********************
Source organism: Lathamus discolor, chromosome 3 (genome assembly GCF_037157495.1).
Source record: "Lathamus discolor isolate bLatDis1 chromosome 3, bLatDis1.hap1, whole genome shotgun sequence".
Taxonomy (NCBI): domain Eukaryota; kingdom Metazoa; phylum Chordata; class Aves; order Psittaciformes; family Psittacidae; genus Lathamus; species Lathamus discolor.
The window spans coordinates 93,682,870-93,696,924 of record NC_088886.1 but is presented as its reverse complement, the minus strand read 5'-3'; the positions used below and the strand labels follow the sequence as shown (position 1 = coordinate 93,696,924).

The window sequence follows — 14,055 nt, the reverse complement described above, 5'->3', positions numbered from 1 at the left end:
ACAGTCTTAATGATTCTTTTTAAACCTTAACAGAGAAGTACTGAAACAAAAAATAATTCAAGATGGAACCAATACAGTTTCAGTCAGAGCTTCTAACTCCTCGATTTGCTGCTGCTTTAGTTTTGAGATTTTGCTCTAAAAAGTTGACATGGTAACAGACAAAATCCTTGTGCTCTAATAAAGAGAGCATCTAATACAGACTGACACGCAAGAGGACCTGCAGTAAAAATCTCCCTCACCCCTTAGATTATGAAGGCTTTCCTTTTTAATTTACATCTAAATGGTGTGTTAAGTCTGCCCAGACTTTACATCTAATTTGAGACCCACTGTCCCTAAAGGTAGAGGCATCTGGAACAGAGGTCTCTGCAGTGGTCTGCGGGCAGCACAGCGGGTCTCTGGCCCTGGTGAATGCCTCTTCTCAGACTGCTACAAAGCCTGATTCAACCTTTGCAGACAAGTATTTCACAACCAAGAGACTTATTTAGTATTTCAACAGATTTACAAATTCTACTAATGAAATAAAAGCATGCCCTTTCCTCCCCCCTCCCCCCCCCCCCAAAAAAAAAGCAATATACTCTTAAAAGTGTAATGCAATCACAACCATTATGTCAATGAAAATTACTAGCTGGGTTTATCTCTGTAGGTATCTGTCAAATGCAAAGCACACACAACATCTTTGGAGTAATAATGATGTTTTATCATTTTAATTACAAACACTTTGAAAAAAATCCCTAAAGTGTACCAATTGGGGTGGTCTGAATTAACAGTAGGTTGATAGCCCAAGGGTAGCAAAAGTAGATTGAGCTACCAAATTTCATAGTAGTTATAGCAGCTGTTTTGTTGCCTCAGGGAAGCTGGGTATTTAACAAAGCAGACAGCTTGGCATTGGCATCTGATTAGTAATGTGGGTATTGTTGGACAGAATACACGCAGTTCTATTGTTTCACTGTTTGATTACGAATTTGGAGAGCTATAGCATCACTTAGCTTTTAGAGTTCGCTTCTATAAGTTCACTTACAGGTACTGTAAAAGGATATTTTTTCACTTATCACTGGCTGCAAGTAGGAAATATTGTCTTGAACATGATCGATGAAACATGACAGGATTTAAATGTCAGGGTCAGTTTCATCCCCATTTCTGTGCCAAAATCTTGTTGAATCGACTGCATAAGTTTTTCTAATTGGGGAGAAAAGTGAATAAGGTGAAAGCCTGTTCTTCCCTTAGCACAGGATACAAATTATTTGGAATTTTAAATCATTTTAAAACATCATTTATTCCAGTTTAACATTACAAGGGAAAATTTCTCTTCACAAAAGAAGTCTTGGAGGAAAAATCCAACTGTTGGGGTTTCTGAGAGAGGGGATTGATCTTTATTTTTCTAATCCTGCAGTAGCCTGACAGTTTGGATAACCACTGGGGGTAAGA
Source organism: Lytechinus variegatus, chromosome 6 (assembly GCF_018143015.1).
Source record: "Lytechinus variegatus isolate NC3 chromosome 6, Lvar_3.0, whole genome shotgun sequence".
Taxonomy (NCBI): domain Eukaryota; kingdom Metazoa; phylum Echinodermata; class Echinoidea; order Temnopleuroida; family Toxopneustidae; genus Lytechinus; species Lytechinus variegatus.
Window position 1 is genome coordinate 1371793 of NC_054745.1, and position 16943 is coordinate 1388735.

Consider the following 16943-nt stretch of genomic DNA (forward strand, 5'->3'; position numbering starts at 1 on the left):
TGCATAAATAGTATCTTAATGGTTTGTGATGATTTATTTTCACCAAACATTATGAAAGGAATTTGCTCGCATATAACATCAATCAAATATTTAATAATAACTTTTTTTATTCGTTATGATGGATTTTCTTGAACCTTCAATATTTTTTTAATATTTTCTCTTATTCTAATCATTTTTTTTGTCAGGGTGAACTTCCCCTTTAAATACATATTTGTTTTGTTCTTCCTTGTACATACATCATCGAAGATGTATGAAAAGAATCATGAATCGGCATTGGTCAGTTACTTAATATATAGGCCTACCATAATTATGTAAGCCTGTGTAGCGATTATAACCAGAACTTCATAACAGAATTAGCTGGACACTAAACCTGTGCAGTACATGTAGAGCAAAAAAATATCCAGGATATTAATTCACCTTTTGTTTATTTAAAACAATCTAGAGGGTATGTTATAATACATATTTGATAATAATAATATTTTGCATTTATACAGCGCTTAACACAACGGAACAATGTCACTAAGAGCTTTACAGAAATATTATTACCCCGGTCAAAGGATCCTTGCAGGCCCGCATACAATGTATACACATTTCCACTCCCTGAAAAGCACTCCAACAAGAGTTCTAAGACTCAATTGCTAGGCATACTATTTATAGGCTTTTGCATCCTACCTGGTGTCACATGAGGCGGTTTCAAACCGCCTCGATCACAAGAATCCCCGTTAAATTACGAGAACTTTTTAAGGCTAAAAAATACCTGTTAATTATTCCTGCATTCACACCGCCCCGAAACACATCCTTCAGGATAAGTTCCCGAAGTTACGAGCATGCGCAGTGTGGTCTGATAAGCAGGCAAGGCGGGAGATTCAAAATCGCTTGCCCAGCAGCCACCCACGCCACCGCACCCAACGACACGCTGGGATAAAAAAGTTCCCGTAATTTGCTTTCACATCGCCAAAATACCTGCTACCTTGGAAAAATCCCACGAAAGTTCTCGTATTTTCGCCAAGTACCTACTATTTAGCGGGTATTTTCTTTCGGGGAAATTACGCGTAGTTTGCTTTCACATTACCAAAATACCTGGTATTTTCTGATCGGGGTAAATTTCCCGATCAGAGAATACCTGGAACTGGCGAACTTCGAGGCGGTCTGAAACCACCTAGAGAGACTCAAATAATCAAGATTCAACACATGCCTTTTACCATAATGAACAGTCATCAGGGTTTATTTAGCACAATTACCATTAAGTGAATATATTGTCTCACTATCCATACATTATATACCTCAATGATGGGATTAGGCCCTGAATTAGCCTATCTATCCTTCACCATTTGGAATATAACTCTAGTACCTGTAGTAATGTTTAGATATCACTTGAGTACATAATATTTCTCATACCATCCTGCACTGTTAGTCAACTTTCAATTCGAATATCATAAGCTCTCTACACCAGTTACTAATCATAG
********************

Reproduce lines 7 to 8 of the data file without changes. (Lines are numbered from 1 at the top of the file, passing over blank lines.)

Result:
Source organism: Lytechinus variegatus, chromosome 6 (assembly GCF_018143015.1).
Source record: "Lytechinus variegatus isolate NC3 chromosome 6, Lvar_3.0, whole genome shotgun sequence".